• Thanks, Amy! I really enjoyed the race…and the sweatshirt, believe it or not, was in the clearance bin of race shirts that the club was selling from previous years; there was one hoodie left, in my size, and I was super excited about it! haha

      I didn’t end up registering for the Rutgers half because it pretty much came down to the two options, and I thought it would be cool to run at the shore. Also, my dad grew up in Asbury Park, so I thought it could be a nice little family outing if I did Runapalooza instead. ;-D

      That sucks about the Johnson Park course! I definitely wouldn’t have been thrilled about that, either…Miles for Music was fun and all, but that race taught me to look for courses that aren’t loops of the same park/area, haha.

      I’m glad to know I’m not the only one with pain issues like that…I was just surprised that it was actually going away as I ran, as opposed to getting worse! I’m horrible at stretching, so I know that’s something I need to start focusing on!

    • That is AWESOME! Thank you so much for sharing this; I love how detailed it is, with the smaller goals, like you said. I am definitely serious about the sub-2 hour half…I know it will probably take me a couple of attempts, but I will absolutely be trying out this plan! Thanks again! :-D

  2. LOVE the pics, you looked happy the whole time!!! Great time as well, you go girl!

  3. Yay! Congrats on a great finish time! You are so stink’n cute and I love your 13.1 headband. I can’t wait to sport one of those myself.

    • Thank you so much. Jodi! I had a great time…and was actually quite surprised by my finish time! Aw, thanks — it’s a BondiBand. I am TOTALLY obsessed with them, I won’t even tell you how many I’ve collected already…lol. But, yes, the 13.1 headband is especially meaningful! :-D

  4. WOW, way to go! What a fantastic finishing time!! And I love the headband, so great! :) I’m jonesing for the day that I can put a 13.1 sticker on my car. I’ll probably buy a pile of stickers and put them on everything :)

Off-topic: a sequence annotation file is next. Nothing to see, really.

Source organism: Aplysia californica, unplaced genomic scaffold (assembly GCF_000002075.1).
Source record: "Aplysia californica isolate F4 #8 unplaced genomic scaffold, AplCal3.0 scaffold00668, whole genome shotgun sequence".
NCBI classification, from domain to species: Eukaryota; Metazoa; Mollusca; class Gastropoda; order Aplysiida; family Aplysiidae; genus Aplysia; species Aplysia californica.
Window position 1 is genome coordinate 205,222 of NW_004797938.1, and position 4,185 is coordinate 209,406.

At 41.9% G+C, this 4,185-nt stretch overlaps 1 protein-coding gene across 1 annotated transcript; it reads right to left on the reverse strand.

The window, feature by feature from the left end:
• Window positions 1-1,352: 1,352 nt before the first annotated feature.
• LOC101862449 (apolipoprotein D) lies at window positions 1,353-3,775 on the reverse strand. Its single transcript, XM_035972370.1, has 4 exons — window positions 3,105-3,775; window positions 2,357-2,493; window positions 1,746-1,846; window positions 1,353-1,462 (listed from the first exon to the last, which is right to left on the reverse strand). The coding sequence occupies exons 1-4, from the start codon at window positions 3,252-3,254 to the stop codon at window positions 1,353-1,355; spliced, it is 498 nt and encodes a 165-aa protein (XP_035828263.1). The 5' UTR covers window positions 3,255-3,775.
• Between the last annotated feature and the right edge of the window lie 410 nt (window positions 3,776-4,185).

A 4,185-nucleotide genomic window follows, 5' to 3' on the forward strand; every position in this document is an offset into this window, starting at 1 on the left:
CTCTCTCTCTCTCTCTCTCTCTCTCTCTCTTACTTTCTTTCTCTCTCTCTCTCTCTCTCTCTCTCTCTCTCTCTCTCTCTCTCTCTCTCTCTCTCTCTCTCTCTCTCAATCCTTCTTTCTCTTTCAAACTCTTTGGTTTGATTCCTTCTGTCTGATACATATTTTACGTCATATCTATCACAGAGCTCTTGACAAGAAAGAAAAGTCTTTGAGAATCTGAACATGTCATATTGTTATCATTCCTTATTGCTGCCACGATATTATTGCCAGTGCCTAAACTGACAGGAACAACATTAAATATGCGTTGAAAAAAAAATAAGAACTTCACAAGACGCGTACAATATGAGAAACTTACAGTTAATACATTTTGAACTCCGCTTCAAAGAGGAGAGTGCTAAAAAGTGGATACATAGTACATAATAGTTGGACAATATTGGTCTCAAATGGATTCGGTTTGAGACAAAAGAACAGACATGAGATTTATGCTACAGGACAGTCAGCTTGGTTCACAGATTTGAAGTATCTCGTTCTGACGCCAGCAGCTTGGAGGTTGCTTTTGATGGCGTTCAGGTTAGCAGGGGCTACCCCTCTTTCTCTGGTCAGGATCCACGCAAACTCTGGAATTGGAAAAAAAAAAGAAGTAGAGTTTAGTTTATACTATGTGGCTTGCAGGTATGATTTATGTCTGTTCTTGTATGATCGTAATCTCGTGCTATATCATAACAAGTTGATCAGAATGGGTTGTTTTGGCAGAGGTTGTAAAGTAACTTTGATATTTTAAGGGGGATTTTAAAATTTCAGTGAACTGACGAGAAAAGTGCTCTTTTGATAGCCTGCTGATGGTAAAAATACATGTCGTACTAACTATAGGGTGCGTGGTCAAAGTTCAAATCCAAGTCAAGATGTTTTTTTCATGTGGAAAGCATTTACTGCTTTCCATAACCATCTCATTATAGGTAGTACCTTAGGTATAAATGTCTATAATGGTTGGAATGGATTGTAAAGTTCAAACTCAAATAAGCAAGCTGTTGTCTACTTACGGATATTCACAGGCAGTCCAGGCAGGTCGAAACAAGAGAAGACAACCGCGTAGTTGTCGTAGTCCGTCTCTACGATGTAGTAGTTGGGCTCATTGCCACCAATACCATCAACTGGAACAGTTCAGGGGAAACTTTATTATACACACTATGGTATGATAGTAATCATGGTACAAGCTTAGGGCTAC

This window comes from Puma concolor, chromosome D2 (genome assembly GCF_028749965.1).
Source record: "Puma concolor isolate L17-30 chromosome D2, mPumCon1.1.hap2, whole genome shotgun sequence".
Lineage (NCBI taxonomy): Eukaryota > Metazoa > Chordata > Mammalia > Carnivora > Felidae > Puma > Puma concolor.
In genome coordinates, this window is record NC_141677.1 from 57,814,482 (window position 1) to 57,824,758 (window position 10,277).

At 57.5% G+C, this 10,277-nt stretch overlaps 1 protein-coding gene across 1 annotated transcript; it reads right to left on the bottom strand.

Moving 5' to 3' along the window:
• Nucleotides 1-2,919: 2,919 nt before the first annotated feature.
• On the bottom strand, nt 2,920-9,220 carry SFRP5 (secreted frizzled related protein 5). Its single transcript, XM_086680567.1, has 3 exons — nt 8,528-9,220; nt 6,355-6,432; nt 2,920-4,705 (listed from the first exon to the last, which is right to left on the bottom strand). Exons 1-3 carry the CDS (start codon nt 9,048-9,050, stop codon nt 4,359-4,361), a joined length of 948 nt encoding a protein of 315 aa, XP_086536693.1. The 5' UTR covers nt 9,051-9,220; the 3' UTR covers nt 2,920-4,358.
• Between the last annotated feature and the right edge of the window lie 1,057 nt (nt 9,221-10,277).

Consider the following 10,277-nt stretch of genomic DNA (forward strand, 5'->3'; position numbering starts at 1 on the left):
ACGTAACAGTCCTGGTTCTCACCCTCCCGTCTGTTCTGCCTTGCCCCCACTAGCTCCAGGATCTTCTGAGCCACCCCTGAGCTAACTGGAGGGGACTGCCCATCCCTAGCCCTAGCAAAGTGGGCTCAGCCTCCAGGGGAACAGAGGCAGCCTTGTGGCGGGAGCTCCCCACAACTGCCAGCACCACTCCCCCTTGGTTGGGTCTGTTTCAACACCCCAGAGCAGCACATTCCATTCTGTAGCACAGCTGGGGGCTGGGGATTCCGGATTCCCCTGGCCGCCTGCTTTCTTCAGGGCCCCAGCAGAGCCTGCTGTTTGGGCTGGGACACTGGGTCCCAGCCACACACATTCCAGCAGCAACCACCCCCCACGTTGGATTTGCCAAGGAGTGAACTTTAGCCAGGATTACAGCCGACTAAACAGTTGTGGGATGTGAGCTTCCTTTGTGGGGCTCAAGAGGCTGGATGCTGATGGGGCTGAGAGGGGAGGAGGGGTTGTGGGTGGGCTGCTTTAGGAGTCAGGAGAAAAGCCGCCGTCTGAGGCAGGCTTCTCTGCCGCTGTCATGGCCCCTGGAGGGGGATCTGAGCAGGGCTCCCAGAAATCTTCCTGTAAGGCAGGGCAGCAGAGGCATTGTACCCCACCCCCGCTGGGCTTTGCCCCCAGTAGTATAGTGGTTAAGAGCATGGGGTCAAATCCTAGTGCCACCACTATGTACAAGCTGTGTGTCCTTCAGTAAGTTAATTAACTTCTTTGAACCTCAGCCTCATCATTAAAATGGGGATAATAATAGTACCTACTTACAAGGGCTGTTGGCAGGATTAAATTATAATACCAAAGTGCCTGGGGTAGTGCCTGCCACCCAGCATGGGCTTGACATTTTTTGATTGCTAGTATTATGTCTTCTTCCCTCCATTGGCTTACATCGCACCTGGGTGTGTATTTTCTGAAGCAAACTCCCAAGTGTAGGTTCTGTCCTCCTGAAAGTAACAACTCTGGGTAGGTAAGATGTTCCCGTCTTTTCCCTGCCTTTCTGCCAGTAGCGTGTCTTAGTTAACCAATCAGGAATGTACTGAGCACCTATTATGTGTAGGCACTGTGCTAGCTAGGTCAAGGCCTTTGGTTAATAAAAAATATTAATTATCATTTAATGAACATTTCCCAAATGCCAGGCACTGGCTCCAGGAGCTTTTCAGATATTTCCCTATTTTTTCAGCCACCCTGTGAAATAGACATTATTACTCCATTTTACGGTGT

• Thanks so much! It was such a fun race. I know EXACTLY what you mean…once you accomplish your first half, you want the whole world to know it — I have tons of “13.1″ gear already, and this is only my second! ;-D

  5. GREAT time! And I hope it lands you in Corral A or B too :0)

  6. Congrats on your second half! You look way too happy to be running a race; love it!

  7. came across your page doing a search for this race and I had to read about your experience! First off, CONGRATS!!! great job and you should be so proud!! :)

    Second, you asked for tips and as a 41 year old woman who has only been running for 2 years and racing the last year, I have been so lucky to train with some of the best runners! I am completing my third 1/2 marathon (PR: 1:42) next week and just completed my 2nd full marathon (time: 3:46) last week. Those last couple miles will get easier with experience! The more long runs you do, the better your body will adapt to that milage. Also, SPEED WORK! Speed workouts go a long way! Once per week incorporate speed work in your training, Yasso 800s, strides and/or do 7 out of 10 of your training miles at your 1/2 marathon pace. Has helped me tremendously!

    Best of luck in your running!!

    • Jennifer says:

      Thanks so much, Suzanne! Glad you found me! :-D

      Thanks for your tips — you are wicked FAST! That is AWESOME. I’m definitely not the best with speedwork, and I know that’s something I need to work on! I’m definitely going to take your advice as I train for races this fall. Thanks again!